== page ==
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at Providence, and I believe in New York also, but we will want to get more views because it is the desire of this committee to work just as closely as we possibly can with the insurance companies, and not do anything which the insurance companies can do if they are in a position to offer coverage at reasonable and adequate rates and conditions.

I ask my colleague, Senator Bush, if he wants to say anything.

Senator Bush. I want to say a word of welcome to the committee. We are very proud and happy that this distinguished committee with its able and distinguished chairman has come to Hartford to hear evidence and testimony on the question of flood insurance. It seems to me very appropriate for two reasons at least that hearings be held here.

First, because we have been the hardest hit of any State in these disasters in 1955; and, secondly, because we pride ourselves on the fact that this city is the insurance capital of the world. We are exceptionally interested in flood insurance for both reasons.

I thank you, Mr. Chairman.

Senator LEHMAN. I want to add one more word. I want to make it clear this hearing is not on one bill. It is on a number of drafts that have been submitted to the committee. Senators Kennedy and Saltonstall, of Massachusetts, have prepared a draft bill. I have prepared a draft bill. Mine is very considerably more comprehensive than the others. Senator Carlson, of Kansas, has also prepared a draft bill, and I understand that Senator Bush has had a bill prepared under his direction which he has not yet submitted, but which he may submit.

In addition to that, of course, we have already been advised there will be a number of bills presented in the House of Representatives. I know Congressman Dodd has a bill on which he will testify today, and other Congressmen in the northeastern territory also will submit bills which will be considered by the Banking and Currency (ommittee of the House.

Governor, we will be very glad, indeed, to have you testify in any manner you see fit.

STATEMENT OF ABRAHAM A. RIBICOFF, GOVERNOR OF THE

STATE OF CONNECTICUT

Governor RIBICOFF. Mr. Chairman, first may I welcome you to Connecticut, not only as a distinguished Senator but as a personal friend. I am glad to see you in Hartford and also the members of your staff, whom I have known for many years and for whom I have a great deal of respect. We are glad that you and Senator Bush have come to Hartford in your hearings in this field of so-called disaster insurance. I would rather enlarge this to call it either catastrophe insurance or, what I am talking about basically, a catastrophe fund.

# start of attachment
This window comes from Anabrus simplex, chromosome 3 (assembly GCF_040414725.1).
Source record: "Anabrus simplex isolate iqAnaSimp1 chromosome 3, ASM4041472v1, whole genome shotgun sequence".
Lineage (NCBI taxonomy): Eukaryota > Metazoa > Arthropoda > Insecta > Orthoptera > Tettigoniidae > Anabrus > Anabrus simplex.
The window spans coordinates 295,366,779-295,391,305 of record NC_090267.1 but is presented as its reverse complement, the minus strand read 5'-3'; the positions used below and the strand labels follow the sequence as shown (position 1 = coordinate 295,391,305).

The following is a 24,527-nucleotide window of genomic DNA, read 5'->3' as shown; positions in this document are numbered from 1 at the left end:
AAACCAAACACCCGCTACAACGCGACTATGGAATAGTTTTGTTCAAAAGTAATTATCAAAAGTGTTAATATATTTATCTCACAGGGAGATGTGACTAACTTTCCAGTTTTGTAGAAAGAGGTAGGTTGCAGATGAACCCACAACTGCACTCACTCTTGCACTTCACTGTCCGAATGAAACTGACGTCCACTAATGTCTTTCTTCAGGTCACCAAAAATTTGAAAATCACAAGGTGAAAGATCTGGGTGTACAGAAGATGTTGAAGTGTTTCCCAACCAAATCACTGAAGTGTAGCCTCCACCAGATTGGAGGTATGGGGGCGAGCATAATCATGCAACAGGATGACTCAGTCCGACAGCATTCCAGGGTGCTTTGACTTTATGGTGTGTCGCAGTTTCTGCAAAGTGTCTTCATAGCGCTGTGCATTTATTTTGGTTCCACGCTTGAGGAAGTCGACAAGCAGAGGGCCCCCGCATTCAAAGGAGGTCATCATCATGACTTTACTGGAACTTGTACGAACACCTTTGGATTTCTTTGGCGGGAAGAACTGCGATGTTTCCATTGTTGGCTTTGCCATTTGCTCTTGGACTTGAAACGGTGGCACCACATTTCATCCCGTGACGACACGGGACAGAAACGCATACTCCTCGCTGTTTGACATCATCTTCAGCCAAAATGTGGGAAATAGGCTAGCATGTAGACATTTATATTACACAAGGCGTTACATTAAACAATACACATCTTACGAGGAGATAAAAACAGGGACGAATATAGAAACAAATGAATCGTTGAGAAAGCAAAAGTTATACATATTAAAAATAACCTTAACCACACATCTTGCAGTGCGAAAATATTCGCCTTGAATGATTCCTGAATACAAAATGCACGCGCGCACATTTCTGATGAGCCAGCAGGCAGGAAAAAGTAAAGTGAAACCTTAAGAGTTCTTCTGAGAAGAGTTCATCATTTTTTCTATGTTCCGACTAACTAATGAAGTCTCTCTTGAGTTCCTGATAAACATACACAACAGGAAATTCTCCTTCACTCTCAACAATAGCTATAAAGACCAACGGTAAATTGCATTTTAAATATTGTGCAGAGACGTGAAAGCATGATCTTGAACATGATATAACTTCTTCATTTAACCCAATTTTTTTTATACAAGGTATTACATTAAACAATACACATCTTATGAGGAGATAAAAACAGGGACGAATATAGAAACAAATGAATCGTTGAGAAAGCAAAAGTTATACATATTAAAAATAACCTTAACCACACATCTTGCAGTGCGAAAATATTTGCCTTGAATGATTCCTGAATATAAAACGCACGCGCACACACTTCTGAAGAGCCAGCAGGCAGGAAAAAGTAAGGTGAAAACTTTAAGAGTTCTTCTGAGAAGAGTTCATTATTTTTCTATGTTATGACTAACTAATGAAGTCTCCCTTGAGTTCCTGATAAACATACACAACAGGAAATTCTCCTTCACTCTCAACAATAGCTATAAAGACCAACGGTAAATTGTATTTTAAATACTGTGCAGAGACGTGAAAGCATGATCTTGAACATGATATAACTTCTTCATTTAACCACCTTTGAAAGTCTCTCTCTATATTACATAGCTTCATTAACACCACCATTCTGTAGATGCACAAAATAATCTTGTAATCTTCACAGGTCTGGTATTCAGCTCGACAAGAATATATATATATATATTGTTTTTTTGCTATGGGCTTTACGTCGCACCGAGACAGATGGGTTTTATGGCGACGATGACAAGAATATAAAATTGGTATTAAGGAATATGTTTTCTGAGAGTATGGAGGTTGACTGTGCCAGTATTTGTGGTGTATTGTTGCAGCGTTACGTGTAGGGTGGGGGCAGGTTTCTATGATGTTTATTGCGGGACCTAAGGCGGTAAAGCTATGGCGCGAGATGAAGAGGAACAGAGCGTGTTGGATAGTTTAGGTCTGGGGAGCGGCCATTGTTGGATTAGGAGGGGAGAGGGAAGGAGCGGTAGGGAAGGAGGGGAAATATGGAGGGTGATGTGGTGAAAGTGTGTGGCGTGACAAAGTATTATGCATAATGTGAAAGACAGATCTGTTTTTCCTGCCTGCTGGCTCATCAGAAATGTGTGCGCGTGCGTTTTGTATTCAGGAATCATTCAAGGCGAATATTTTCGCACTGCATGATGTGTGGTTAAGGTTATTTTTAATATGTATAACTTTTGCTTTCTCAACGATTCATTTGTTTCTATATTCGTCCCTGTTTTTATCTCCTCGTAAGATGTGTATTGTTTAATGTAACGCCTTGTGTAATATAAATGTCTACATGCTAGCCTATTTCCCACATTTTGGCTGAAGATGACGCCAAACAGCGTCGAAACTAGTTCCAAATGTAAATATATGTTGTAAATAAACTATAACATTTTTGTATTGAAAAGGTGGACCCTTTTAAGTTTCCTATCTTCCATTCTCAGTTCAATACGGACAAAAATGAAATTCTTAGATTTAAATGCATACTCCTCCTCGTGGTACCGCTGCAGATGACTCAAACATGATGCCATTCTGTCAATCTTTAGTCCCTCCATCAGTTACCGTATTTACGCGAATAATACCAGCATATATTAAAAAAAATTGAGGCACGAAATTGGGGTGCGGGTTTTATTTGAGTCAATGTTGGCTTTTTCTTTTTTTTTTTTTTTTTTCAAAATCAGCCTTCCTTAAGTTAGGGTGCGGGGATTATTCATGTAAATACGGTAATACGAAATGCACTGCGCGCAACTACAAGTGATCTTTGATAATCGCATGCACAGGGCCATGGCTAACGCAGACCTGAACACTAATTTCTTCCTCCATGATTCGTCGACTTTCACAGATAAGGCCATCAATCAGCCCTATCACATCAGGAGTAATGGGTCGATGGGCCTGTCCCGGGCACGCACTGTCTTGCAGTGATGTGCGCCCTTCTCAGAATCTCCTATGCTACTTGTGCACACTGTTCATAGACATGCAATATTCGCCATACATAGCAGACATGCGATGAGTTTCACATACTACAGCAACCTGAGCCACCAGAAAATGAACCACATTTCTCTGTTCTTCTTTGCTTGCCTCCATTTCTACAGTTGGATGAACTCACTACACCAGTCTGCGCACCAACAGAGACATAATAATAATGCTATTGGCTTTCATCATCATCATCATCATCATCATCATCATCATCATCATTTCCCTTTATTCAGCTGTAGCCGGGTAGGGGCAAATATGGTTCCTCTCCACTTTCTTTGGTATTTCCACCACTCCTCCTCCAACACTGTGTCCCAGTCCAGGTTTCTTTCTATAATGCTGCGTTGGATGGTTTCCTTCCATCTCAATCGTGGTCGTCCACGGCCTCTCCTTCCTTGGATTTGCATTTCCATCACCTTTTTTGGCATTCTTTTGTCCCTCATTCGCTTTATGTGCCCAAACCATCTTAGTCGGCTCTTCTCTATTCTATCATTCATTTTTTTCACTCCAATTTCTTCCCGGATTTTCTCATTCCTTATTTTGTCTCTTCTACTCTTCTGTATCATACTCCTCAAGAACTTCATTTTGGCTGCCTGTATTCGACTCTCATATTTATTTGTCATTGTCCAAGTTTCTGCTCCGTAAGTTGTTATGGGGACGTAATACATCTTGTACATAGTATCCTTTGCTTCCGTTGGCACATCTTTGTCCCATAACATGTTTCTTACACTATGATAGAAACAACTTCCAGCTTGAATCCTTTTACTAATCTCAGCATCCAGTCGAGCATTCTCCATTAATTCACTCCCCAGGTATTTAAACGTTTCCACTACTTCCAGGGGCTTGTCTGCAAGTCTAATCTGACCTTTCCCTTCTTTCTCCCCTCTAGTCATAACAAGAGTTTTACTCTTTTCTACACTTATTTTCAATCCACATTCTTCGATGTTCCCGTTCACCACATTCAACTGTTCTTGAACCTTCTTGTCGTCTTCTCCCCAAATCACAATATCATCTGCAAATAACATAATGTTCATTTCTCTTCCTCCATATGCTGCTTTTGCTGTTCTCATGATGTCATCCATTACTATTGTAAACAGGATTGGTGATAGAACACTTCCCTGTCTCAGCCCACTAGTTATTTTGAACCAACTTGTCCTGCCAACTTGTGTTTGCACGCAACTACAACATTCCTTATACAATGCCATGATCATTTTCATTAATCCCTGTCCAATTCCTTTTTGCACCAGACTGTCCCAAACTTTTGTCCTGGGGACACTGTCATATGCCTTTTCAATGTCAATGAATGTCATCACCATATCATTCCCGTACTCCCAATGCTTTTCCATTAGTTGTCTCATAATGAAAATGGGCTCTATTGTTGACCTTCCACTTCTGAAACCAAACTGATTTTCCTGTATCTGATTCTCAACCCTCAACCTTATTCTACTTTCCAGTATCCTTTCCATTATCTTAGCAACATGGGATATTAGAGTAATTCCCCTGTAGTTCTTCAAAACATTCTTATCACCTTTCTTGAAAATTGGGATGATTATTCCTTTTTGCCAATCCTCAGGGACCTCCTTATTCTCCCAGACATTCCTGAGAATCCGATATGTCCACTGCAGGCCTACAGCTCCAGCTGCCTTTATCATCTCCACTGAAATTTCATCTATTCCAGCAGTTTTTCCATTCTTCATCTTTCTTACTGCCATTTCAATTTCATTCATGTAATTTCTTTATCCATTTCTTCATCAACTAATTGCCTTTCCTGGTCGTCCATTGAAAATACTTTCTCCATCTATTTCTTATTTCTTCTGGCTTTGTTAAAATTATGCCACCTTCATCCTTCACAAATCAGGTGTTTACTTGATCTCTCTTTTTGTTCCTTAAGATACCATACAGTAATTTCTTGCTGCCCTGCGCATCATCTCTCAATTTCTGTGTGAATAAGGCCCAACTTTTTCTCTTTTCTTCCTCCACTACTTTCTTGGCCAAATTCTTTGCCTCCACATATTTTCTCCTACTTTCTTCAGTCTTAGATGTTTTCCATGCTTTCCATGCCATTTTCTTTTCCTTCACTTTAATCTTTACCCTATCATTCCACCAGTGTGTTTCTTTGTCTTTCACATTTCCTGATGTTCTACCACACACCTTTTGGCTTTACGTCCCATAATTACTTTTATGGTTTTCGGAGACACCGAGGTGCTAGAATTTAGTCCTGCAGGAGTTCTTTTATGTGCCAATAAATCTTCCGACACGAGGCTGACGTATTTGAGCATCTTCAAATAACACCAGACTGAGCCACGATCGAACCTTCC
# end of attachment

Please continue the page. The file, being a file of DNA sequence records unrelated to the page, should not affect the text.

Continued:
It is my opinion that no single domestic issue will be more important in the coming session of Congress than the one you are now talking about and thinking about and conducting hearings on. It is my hope that with all of the mass of work that Congress will have, that this important issue will not get lost in the shuffle because of its complexity. Having served in Congress, I am well aware of how you can shunt aside very complex and important matters because of the unwilling. ness really to get down and grapple with the hard facts and the hard conclusions, and sometimes the unpalatable ones that a congressional committee will have to face.

I am satisfied from the attitude as expressed by President Eisenhower when he met in Hartford with the Governors of the affected States and the congressional delegations, that President Eisenhower will recommend a comprehensive program along this line. The President expressed great sympathy and sincerity in this field, and I am confident that there will be forthcoming a program.

It is my hope that all people in Congress, irrespective of party, on a nonpartisan basis, will push for this program.

Here we are in the State of Connecticut-
Senator LEHMAN. May I interrupt you?
Governor RIBICOFF. Yes.

Senator LEHMAN. I understand, and it is a matter of record, that the President in response to a letter addressed to him by the Conference of New England Governors, again gave very definite assurance that their suggestions and plans will be in the hands of the committee very promptly.

Governor RIBICOFF. That is right. That is so. We have a copy of that letter.

Here we are a State which has gone through two floods. We in Connecticut are not whimpering about it. We are not crying about it, but we are doing something about it. Yet the great heartbreak of the two floods gave us a feeling and a sense of inadequacy.

Believe me, Senator, when I tell you that the people of the State of Connecticut are giving right out of their very guts and very hearts, and yet, you see, we are surrounded by complete and total tragedy.

What impresses you the most is the spirit and heart of the American people, and the way that they respond in the face of seemingly overwhelming burdens and tragedies.

The great problem we have is in trying to work out the economic factors and human factors in the State of Connecticut, as we see it. The Red Cross came in and has done, and will do, a very, very adequate job, with a certain type of recipient of relief. Ellsworth Bunker is here and he will testify as to what they have done in Connecticut.

The big employer has been hurt, and hurt badly, but he has one saving grace. If he is a going corporation doing a substantial business, then under our tax laws on the carry-back and carry-forward features there is a possibility and a probability that he can absorb some of his losses out of income-tax credits.

The great tragedy, as I see it, in Connecticut, is the small individual, the middle-class individual, the small-business man, who has worked a lifetime to accumulate a business and all of his worldly belongings are tied up in a store, in his fixtures and his inventory. He is suddenly faced with the knowledge and the fact that the savings of a lifetime have been destroyed. Not only have they been destroyed, but the way back becomes a very, very difficult one.